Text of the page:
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Old 08-10-2018, 10:50 AM
 
Location: Los Angeles (Native)
25,274 posts, read 15,373,030 times
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Quote:
Originally Posted by phma View Post
One thing I noticed early on was that when the media puts out news its already history and the big money has already traded on it, leaving the individual investor at a disadvantage. Trading on news or a buy or sale rating is among the worst strategy's a novice could fall victim too. One of the many landmines of investing.
Yeah it seems the media only starts pumping once upside potential is pretty much over .
They didn’t recommend these “FANG” stocks when they were actually good buys .

Same thing with real estate . They kept telling everyone to avoid real estate and it being risky in 2009-2011 or so even though that was the best time to buy .
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Old 08-10-2018, 10:52 AM
 
Location: Los Angeles (Native)
25,274 posts, read 15,373,030 times
Reputation: 12120
Quote:
Originally Posted by SoCal25 View Post
Not shocked by the analysts. I am shocked that someone would pour that much money into a stock that was pretty much in free fall all year, apparently based just on analyst ratings. By the time you have a few hundred grand to play around with I'd think you'd have learned that the rare sell rating comes way too late and only after the big money has abandoned the stock.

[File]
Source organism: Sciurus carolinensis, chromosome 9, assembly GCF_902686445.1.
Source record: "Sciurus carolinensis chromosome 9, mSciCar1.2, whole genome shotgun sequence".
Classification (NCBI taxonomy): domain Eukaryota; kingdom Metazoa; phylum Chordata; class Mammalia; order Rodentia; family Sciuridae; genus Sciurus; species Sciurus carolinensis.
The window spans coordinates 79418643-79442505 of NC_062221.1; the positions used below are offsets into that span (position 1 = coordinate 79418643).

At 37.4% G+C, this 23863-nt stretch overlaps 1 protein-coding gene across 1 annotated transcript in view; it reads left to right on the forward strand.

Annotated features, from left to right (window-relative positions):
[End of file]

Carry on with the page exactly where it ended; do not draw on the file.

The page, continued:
Yeah , hopefully that $190,000 wasn’t a huge part of his net worth . Didn’t say how much he was worth of course . It does seem like a risky play for a retiree especially . Possible he is an ultra high net worth individual though .
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Old 08-10-2018, 10:55 AM
 
51,940 posts, read 41,798,494 times
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There is a lot of propaganda out there with regards to stocks, bonds, funds, gold, oil....you name it.

If you're dumb enough to fall for it, that's buyer beware.

I do love the little "retiree investor" touch that Business insider added to the article.

Guy poured 190k into a single speculative stock so he's either insane or has a net worth that's probably 10million.
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Old 08-10-2018, 11:04 AM
 
Location: Los Angeles (Native)
25,274 posts, read 15,373,030 times
Reputation: 12120
Quote:
Originally Posted by Mathguy View Post
There is a lot of propaganda out there with regards to stocks, bonds, funds, gold, oil....you name it.

If you're dumb enough to fall for it, that's buyer beware.

I do love the little "retiree investor" touch that Business insider added to the article.

Guy poured 190k into a single speculative stock so he's either insane or has a net worth that's probably 10million.
True there is a lot of propaganda.

Yeah retiree investor could mean it was his life savings or he could be worth $10 million plus like you said.
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Old 08-10-2018, 11:09 AM
 
79,091 posts, read 33,578,351 times
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They did this same thing on the run up to the 2008 crash. They knew it was coming but was able to keep it under the lid long enough to dump a good portion of their bad investments.

Nothing was done then (despite the promises there would be something done) so history repeats itself.

If someone else does this, it's fraud. If the investment banks do it, it's known as filling the politicians coffers.